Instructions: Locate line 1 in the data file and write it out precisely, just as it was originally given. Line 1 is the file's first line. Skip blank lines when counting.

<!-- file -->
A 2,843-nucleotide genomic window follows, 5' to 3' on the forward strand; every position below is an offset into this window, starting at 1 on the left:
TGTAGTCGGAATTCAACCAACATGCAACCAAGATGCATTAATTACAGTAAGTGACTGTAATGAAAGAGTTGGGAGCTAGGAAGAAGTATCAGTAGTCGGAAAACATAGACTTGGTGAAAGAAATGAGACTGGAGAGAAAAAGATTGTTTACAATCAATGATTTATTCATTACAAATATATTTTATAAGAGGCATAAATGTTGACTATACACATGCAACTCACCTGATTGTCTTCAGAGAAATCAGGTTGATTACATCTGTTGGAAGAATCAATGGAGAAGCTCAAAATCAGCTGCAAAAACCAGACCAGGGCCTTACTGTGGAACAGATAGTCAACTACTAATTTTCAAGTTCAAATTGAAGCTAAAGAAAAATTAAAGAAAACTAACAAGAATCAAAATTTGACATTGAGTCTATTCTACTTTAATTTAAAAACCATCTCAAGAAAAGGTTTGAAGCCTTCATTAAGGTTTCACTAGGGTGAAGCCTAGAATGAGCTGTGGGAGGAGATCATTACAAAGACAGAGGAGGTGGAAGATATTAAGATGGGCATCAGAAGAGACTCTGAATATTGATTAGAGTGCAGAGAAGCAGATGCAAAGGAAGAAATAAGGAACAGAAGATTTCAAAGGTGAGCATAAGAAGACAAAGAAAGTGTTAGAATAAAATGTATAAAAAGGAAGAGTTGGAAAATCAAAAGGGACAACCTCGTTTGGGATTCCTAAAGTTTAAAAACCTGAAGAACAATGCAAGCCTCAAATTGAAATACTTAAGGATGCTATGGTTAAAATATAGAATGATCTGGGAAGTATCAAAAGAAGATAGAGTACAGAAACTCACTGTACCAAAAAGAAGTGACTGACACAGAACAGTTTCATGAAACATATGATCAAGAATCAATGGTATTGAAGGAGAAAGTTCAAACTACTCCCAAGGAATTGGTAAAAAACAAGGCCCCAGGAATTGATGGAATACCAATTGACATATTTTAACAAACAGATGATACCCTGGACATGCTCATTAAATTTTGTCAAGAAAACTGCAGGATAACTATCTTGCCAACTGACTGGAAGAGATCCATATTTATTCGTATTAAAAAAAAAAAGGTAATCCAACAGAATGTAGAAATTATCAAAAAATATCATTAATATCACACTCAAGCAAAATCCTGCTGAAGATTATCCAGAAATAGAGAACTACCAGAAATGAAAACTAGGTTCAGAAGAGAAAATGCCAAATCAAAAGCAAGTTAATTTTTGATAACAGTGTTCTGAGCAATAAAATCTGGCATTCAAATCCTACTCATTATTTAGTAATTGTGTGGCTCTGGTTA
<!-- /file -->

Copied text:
A 2,843-nucleotide genomic window follows, 5' to 3' on the forward strand; every position below is an offset into this window, starting at 1 on the left: